As you may have read in one of our other recent blogs, superyacht job offers are being handed out and snapped up super quick by crew.
Clients who are taking too long to make a concrete offer or carry out interviews are losing great people. In such a candidate-led market, this puts the ball firmly in your court and as a result, it’s not unlikely you will get more than one offer if you’re aggressively applying (and if you’re good, of course).
The question is, which superyacht job is best for you?
Whilst this isn’t true of all crew agencies, we genuinely recommend to our candidates that they take the offer that suits their priorities – whether that be salary, rotation, location or yacht type – even if it’s not a job we are working on.
The fact is, the better service we give you now, the better relationship we build for the future when you’re moving on again or recruiting crew yourself. Without blowing my own trumpet too much, I regularly get candidates becoming clients and coming back to me with crew requirements.
But, to be able to work in your best interests, you have to be completely open and honest with us and listen to our advice in return.
Only recently, we had one candidate who had been made an offer with an excellent package. It aligned completely with what he wanted to achieve in terms of getting exposure to be able to step up into a senior role in the medium term. The culture was right and the salary was highly competitive. Despite knowing the salary upfront, the candidate pushed for more at offer stage and was not willing to budge.
The alternative offer on the table might have bagged him a few thousand more a year in the short-term, but will certainly be less beneficial to his long term career goals – meaning he’d actually be earning less eventually.
Did he make the right decision? Time will tell.
So how do you decide between two great superyacht job offers on the table?
You don’t know what you don’t know
Before you even start your search for the right superyacht job, be clear in your own mind exactly what you are looking for. List your role priorities in order from the absolute must to the things you might be willing to compromise on.
If you had to choose, would you rather have four months off or earn a minimum of €7,000 per month? Do you prioritise time with your family or the ability to pay off your mortgage? Are you motivated to move because you want to earn more money, get a better rotation, switch from private to charter or vice versa, step up to a bigger yacht or a more senior role? Perhaps you’re most interested in training opportunities and reaching targets on your Personal Development Plan (PDP).
Think about the stage you are at in both your career and life as well. If you’re single with no ties, do you really need a rotational role? Because, for example, as a Chief Officer with aspirations to become a Captain, a full-time role will generally make this significantly easier, with more opportunities to be Relief Captain, on the insurance and do crossings etc.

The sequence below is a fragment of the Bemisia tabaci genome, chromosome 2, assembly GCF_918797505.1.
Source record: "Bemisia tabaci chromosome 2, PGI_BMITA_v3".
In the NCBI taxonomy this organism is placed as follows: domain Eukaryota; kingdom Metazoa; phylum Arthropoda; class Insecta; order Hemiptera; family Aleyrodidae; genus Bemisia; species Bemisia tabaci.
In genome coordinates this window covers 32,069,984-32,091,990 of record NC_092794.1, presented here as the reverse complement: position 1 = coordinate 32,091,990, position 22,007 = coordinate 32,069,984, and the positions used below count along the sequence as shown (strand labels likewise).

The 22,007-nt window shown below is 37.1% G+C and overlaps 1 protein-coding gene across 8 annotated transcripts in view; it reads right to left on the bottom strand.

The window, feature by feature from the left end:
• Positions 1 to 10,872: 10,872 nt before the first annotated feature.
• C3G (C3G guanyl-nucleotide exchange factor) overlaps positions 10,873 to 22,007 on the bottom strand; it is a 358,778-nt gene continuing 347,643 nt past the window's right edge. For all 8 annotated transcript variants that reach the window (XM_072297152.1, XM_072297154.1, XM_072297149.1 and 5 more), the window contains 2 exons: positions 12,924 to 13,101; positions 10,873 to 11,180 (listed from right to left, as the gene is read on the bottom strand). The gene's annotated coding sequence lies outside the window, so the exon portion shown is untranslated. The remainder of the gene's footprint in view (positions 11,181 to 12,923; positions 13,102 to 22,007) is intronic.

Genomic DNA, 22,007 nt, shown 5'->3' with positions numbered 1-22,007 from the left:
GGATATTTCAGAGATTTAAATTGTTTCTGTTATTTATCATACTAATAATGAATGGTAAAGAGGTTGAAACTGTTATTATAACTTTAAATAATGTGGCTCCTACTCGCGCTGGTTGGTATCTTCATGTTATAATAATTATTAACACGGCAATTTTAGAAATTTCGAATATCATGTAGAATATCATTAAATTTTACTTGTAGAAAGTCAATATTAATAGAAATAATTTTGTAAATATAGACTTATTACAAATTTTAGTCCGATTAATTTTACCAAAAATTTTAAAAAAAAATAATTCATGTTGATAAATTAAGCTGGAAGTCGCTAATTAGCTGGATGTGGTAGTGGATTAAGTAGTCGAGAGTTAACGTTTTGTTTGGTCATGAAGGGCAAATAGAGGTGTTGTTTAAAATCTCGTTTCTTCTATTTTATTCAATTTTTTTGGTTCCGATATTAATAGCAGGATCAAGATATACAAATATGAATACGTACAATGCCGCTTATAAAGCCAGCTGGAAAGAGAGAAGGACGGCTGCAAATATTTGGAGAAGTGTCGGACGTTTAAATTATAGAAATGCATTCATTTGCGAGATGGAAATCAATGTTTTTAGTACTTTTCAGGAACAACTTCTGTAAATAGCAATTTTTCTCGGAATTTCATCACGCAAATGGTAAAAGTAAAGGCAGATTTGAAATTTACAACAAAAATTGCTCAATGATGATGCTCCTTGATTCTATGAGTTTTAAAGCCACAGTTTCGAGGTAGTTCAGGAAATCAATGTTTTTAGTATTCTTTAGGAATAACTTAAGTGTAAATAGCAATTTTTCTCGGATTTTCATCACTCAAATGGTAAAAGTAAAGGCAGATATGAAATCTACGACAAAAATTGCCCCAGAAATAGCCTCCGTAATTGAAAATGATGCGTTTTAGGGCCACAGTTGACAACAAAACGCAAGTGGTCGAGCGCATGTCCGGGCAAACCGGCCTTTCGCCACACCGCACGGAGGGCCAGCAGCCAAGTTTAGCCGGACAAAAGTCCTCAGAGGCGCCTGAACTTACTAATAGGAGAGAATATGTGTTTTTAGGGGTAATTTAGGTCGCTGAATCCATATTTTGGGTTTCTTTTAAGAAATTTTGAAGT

Be 100% honest
By this, we don’t just mean with yourself, but also with us. As a recruiter, we don’t want to put you forward for superyacht jobs that you’ll later pull out of. Or that you’ll regret six or 12 months down the line. That doesn’t look good for us or for you.
If we know exactly what you want and need and you’re an amazing fit for the role, we might be able to negotiate on your behalf before interview stage so that the yacht also knows what they need to offer you if they want to proceed.
And if your priorities change, that’s fine too, but you have to tell us. Don’t start the process as “flexible” and then move the goalposts in the final stages. It leaves a sour taste whatever the outcome.
Have realistic expectations
We’re all for helping you realise your worth, but you also need to be mindful of the competition and if what you’re asking for is too much.
You may have to compromise on leave to get better pay or downsize the yacht you go for to step up into a senior role.
And don’t worry, we aren’t talking about taking jobs based on pipe dreams and dangling carrots (we can spot them a mile off). If a role is offering a little less leave and lower salary than you were hoping for, but can offer you accelerated progression and that’s your priority, think long and hard.
The yacht, the program and the set up are (for the most part) common knowledge. You can usually find someone in the industry, that knows someone, that worked with someone, that worked on that yacht. So on the face of it, a great package might seem appealing, but when it’s on a not so great yacht, perhaps with low standards onboard, high crew turnover or a toxic culture, how long will you realistically be happy in the role?
This works the other way too. Many recruitment agencies, Captains, HODs and owner reps will have been around longer than you and have their ear to the ground when it comes to personal reputations. You are well within your rights to turn down a role, but do it professionally, not the day you are supposed to be flying and two weeks after you accepted the role initially.
If in doubt about any of the superyacht job offers on the table, honesty is the best policy.